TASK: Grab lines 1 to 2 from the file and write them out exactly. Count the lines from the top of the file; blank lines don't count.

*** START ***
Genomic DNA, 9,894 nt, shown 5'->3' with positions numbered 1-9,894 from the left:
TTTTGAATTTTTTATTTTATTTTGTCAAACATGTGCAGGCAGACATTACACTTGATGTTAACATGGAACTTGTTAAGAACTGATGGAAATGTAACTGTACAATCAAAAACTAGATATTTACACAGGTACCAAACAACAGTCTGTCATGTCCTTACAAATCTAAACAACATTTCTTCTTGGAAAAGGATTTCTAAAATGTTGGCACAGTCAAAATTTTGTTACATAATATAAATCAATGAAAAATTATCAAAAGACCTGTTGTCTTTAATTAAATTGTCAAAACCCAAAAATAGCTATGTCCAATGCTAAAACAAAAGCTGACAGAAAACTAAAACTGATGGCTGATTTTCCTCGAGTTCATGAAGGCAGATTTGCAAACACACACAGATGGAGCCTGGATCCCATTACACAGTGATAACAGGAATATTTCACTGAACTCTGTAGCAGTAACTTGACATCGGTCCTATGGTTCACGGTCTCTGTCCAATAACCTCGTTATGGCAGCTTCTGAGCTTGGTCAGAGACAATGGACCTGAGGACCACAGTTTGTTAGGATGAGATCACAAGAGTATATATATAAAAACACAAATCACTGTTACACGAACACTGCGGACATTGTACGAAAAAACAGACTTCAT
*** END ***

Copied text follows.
Genomic DNA, 9,894 nt, shown 5'->3' with positions numbered 1-9,894 from the left:
TTTTGAATTTTTTATTTTATTTTGTCAAACATGTGCAGGCAGACATTACACTTGATGTTAACATGGAACTTGTTAAGAACTGATGGAAATGTAACTGTACAATCAAAAACTAGATATTTACACAGGTACCAAACAACAGTCTGTCATGTCCTTACAAATCTAAACAACATTTCTTCTTGGAAAAGGATTTCTAAAATGTTGGCACAGTCAAAATTTTGTTACATAATATAAATCAATGAAAAATTATCAAAAGACCTGTTGTCTTTAATTAAATTGTCAAAACCCAAAAATAGCTATGTCCAATGCTAAAACAAAAGCTGACAGAAAACTAAAACTGATGGCTGATTTTCCTCGAGTTCATGAAGGCAGATTTGCAAACACACACAGATGGAGCCTGGATCCCATTACACAGTGATAACAGGAATATTTCACTGAACTCTGTAGCAGTAACTTGACATCGGTCCTATGGTTCACGGTCTCTGTCCAATAACCTCGTTATGGCAGCTTCTGAGCTTGGTCAGAGACAATGGACCTGAGGACCACAGTTTGTTAGGATGAGATCACAAGAGTATATATATAAAAACACAAATCACTGTTACACGAACACTGCGGACATTGTACGAAAAAACAGACTTCAT